JONESVILLE - A 10-woman, two-man jury took about 20 minutes Wednesday to find a Tennessee man with a history of violence not guilty of malicious wounding for slicing a Pennington Gap man's neck last summer.
Jeffrey Jenkins, 34, of Maryville, was charged with breaking and entering in the nighttime with the intent to commit murder and with malicious wounding for a June 20 incident in which Chancy Brummett was sliced across the neck in his home at Old Mill Apartments in Pennington Gap.
Jenkins' prior record includes convictions for attempted murder and carjacking in 2000, for which he was sentenced to eight years in Tennessee, and an aggravated assault conviction in 1997.
Testimony began with Thomas Meeker, who at the time lived across the hall from Brummett. Meeker told the court that someone knocked on his door just after midnight, and when he answered a man he didn't know was demanding to know the whereabouts of a woman who had taken his money. Meeker said he told the man he did not know what he was talking about and that there was no one with that description in his apartment. He even let the man in to verify that answer, Meeker said.
After the man - whom Meeker identified for the court as Jenkins - was satisfied the woman was not present, he knocked on the apartment door across the hallway. Meeker said he advised the man that the resident, Brummett, was either not home or working, and although the man left, he returned shortly and knocked again. Meeker said he watched through the peephole in his door as Brummett answered and Jenkins questioned him. When Brummett told Jenkins he did not know what he was talking about, Meeker testified, Jenkins struck his neighbor on the jaw with his fist.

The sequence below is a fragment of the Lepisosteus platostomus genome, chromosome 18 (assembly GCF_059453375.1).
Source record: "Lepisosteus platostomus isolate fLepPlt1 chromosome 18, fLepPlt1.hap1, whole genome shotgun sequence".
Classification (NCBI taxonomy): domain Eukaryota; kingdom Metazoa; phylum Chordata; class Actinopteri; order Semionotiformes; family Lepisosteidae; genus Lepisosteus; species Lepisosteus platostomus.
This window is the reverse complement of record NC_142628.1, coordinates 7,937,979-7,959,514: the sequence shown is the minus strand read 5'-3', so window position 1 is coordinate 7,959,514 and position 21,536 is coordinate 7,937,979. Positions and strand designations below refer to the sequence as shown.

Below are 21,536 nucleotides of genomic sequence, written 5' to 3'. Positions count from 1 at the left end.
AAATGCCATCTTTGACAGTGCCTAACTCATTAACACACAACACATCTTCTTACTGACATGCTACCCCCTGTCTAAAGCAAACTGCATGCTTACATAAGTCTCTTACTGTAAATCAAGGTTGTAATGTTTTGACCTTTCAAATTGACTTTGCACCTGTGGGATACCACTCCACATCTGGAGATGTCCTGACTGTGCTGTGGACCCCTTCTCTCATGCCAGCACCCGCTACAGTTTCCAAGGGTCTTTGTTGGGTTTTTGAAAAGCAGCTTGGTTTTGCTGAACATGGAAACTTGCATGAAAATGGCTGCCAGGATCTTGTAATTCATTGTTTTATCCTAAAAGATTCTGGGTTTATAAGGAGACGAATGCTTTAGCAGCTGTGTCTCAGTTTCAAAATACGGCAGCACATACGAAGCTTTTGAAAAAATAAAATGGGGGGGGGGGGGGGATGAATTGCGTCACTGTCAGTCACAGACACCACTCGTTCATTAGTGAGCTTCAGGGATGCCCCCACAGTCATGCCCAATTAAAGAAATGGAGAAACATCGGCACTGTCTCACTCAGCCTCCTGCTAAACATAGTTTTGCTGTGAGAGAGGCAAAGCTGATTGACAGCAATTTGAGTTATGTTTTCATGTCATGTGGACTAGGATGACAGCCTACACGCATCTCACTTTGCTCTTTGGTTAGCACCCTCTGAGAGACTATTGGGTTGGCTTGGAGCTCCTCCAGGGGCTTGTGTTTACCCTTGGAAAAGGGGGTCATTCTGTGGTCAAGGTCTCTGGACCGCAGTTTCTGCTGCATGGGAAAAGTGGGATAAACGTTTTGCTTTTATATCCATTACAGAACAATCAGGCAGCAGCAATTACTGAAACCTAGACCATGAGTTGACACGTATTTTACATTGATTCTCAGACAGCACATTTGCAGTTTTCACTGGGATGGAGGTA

Meeker said he then noticed that Jenkins had a hawkbill knife in his hand, and the blade cut a large gash along his neighbor's neck.
At that point, Meeker said, he grabbed his cell phone to call police then gave it to his fiancee with instructions to tell them what had happened. While she did that, Meeker said, he grabbed a knife and went to his neighbor's aid. When he came to the Brummett apartment the door was closed, and although it was not locked he had to force his way inside. As he entered, Meeker said, he saw Jenkins lead Brummett from the kitchen into the living room in a headlock.
Meeker said he encouraged Jenkins to let Brummett go. They all eventually ended up in the hallway, where Meeker's fiancee soon came out and then went back inside to get a towel to dress the wound. Meeker said he continued to tell Jenkins to leave so they could obtain medical aid for Brummett, and soon another unknown man came up, talked briefly to Jenkins, then the two left.
The police soon arrived, ordered an ambulance, and Brummett was taken to the hospital for treatment, Meeker said.
Meeker's fiancee and Brummett told similar stories to the jury about the incident. The emergency room doctor who treated Brummett said the wound required seven stitches and that had it been two millimeters deeper it would have sliced the carotid artery and/or jugular vein, and death would have been almost instantaneous.
Two of Jenkins' co-workers testified that they went to the apartment building just after midnight, where they met with a woman, later identified as Brummett's sister Chasity Brummett. Both said she rode with them to another residence and back to the apartment, where she went in alone with a promise to be back later. When she did not return, Jenkins went in to see what was taking so long, they said. Both said soon after he went in they heard yelling and screaming, so they went in to investigate.